Comic-Making with Anna Litofsky

Photo courtesy of Nicholas Wan

Photo courtesy of Nicholas Wan

On Friday, Oct. 29, The Comenian’s own Anna Litofsky spoke to a group of Moravian students about comics — what they are, the creation process, and how she created “Behind the Mask,” her award-winning comic series, which first appeared in The Comenian on Aug. 28, 2020. 

Starting at 1:00 p.m., Litofsky held the 40-minute presentation via Zoom as part of Moravian University’s National Week on Writing. 

Litofsky shared a PowerPoint, during which she said that a comic is a “form of storytelling that pairs image and text, typically in a sequence of panels.” 

Litofsky spoke about the visual components of a comic, including the traditional makeup of a comic’s captions, panels, gutters, speech bubbles, and sound effects, as well as different panel layouts, arrangements, and perspective shots.  

Litofsky created “Behind the Mask” to depict her experiences as a college student during the global COVID-19 pandemic. At first, she was intimidated by the prospect of drawing for the school newspaper, but she said she is glad that she did, as it helps her express her thoughts and emotions in an effective medium. 

“Behind the Mask” begins with a script, which Litofsky writes in the notes app on her cell phone. Here, she writes down what she’s feeling, whether that be an experience or a thought. After this, she revises the script and begins drawing a rough sketch via Photoshop.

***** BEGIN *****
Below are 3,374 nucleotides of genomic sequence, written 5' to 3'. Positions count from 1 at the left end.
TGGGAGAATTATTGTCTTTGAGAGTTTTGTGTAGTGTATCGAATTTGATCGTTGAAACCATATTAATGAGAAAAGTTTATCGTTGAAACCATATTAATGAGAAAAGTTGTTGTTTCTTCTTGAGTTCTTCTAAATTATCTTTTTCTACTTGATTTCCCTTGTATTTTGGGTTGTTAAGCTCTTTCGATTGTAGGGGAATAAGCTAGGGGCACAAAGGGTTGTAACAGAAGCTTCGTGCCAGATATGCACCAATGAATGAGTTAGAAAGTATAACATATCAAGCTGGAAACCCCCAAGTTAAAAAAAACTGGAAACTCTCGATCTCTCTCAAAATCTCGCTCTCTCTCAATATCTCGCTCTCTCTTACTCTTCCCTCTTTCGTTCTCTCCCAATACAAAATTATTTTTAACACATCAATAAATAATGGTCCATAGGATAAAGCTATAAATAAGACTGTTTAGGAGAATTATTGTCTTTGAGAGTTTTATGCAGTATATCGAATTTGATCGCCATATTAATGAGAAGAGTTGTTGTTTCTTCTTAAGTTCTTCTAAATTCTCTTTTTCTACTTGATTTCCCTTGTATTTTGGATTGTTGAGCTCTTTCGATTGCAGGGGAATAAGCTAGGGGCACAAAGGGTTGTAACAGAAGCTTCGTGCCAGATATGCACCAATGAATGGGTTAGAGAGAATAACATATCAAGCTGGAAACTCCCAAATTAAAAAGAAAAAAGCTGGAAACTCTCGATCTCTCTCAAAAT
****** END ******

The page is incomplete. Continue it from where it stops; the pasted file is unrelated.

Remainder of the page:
When sketching, she considers literal and symbolic imagery. For example, her Oct. 15 “Behind the Mask” comic features the literal image of an acorn, on which used to draw faces as a kid, and the symbolic image of leaves, which represent the passage of time. Additionally, she uses warm colors to convey the comic’s feeling of nostalgia. 

Some of Litofsky’s advice for creating comics include using references to aid drawings. 

“Take in the world around you and draw from it,” Litofsky said.

She also recommends reading comics, including her own personal recommendations: “American Born Chinese,” “Persepolis,” “Fun Home,” and “On a Sunbeam.”

After the PowerPoint, Litofsky held a virtual workshop, where each member of the audience outlined a comic based on the same topic sentence — “I was restless. I opened the door and walked down the road, the streetlamps lighting my way. The breeze was cool and fresh, whisking away some of the stickiness in my head.”

Photo courtesy of Nicholas Wan
Photo courtesy of Nicholas Wan

After the ten-minute workshop, Litofsky showed the sketch she had made and encouraged the audience to share theirs as well.

“It was such a great opportunity to talk about comics with the Moravian community,” said Litofsky. “The medium has become such a comforting space for me to express myself and connect with others during college. If anyone is interested in making their own comics, I hope they feel inspired to start!”